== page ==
"Yes." The Captain nodded slowly. "Tragic, isn't it? All that wasted time." The old butler's brow creased in thought.
"Oh, I don't know about that, sir. I come from a long line of butlers. When I was a boy, there was never any doubt as to what would be my profession. To tell the truth, sir, I'm a little envious of those free to make their own mistakes." Milton straightened up, stepping away from the monitor. "No, sir, the real tragedy would be if that young man were to grow old and never find the courage to admit to himself that perhaps he got it wrong." He turned to the Captain, eyebrows raised. "Not much danger of that, though, sir; he'll be dead by the end of the day. You do still mean to execute him, sir?" The Captain was slow in realising he had been asked a question. When he replied, his tone was sombre and detached.
"I... yes. Yes of course, Milton. Later today." Milton frowned.
"If you don't mind me saying so, sir, you don't seem terribly excited about the idea. You could always postpone the plan if you're having second thoughts? Or cancel it entirely, even?" The Captain scowled.
"Don't be ridiculous, Milton, of course I couldn't. Flying Squirrel will be executed today. What kind of a villain would explain his scheme to his nemesis, and then change his mind? Why, no kind of villain at all!"
The butler apologised and went to prepare luncheon. The Captain's words hung in the air long after he had gone.
* * *
Flying Squirrel's head turned with a stiffness symptomatic of a night spent tied to a chair. He winced as he watched the Captain pace around the room. The Captain failed to notice this and continued to pace, oblivious to the very mild torture he was inflicting on his charge.
"Cut to the chase, Kamikaze. You villains are so indulgent."
"You surprise me, Flying Squirrel. Are you so eager to die?" The Captain smiled. "A victory like this is to be savoured, like a fine brandy." He lifted his glass as though to take a sip, but thought better of it at the last moment and opted instead to hold it under his nose and inhale the noxious fumes with a self-satisfied expression on his face. "Mmm. A glorious bouquet." He turned and gazed out of the window, his back to the prisoner. In truth, he hadn't been savouring his victory in the slightest. He knew he should be, but he couldn't seem to focus on the task in hand.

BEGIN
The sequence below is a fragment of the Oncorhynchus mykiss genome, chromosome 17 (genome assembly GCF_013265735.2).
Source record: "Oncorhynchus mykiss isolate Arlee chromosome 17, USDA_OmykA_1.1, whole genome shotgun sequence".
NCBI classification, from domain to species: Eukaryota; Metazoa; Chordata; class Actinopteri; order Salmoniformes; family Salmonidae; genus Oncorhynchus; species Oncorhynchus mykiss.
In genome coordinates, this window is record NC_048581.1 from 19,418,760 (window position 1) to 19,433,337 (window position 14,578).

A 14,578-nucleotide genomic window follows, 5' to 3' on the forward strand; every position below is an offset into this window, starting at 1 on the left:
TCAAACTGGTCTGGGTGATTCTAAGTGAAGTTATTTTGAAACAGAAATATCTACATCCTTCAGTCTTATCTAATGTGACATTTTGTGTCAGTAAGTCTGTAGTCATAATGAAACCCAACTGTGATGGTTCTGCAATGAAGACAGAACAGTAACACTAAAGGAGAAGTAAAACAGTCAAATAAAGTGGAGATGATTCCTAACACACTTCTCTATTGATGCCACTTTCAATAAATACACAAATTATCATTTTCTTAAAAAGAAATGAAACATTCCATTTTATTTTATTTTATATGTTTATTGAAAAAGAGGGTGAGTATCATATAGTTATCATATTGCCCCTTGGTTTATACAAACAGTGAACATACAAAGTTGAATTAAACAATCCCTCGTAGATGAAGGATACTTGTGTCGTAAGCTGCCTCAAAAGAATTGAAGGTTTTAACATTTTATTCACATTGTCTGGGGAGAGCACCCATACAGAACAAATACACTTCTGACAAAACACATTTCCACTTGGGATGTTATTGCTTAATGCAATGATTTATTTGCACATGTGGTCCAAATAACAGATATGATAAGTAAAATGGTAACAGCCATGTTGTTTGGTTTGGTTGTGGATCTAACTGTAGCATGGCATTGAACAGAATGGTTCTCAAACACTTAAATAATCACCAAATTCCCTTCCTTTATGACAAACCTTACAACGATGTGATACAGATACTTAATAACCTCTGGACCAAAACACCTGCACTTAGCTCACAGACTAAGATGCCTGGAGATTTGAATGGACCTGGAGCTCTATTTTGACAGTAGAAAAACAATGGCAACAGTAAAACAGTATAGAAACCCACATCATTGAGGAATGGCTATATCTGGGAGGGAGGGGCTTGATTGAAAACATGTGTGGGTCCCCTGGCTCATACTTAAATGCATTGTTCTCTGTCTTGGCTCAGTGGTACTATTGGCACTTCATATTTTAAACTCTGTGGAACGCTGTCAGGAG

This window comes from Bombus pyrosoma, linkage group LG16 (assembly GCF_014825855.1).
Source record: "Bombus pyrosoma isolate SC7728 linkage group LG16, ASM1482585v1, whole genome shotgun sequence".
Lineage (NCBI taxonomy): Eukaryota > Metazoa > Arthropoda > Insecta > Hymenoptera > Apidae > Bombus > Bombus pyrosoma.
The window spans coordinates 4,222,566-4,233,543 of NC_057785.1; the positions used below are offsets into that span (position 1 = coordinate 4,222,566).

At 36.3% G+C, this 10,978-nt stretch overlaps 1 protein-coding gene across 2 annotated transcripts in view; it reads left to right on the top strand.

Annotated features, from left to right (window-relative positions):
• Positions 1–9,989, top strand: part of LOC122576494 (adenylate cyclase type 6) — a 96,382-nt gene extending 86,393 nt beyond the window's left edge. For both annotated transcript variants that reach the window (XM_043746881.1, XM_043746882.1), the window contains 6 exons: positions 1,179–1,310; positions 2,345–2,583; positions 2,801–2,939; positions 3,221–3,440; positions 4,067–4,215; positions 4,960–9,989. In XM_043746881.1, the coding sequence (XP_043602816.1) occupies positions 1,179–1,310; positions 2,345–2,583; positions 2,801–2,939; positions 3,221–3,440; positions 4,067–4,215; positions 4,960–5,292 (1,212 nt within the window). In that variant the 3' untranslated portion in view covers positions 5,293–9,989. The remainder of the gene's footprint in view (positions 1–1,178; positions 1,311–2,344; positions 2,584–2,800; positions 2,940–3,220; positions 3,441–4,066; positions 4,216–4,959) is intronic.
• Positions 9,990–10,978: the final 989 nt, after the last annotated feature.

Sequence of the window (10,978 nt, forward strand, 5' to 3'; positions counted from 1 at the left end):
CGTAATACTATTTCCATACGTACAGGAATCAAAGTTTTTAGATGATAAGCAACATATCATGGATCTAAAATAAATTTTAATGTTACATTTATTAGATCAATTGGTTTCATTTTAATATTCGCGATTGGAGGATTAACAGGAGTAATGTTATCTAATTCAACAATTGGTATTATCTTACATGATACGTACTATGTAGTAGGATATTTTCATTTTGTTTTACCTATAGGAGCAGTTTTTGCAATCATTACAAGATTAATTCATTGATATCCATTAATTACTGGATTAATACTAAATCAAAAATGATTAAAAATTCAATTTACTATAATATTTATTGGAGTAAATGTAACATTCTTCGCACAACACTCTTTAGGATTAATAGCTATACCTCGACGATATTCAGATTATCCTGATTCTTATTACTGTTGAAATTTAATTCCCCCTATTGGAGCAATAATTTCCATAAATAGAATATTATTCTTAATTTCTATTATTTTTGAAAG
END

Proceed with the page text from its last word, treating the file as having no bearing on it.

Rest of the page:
"Spare me the showboating, Captain. Consider it a last request."
The young hero spoke like a man unafraid of death, but the Captain knew that if he turned to look at him he would see sweat-drenched hair, or a knitted brow, or trembling hands; tell-tale signs of fear. Perhaps, he reasoned, that would help him get into the spirit of things. Plus, if he whirled around quickly enough, his cape might do that sweeping thing he liked. Mustering all the malevolent grandeur at his disposal, he spun around to face his nemesis.
His eyes came to rest on Flying Squirrel just in time to catch him absent-mindedly swinging his legs as they dangled over the edge of his seat.
Of course, he stopped rather sheepishly as soon as he realised his captor could see what he was doing. The Captain sighed. He walked slowly across the room, and sat down heavily in the seat opposite the hero. He leaned forward with his elbows on his knees and his head in his hands.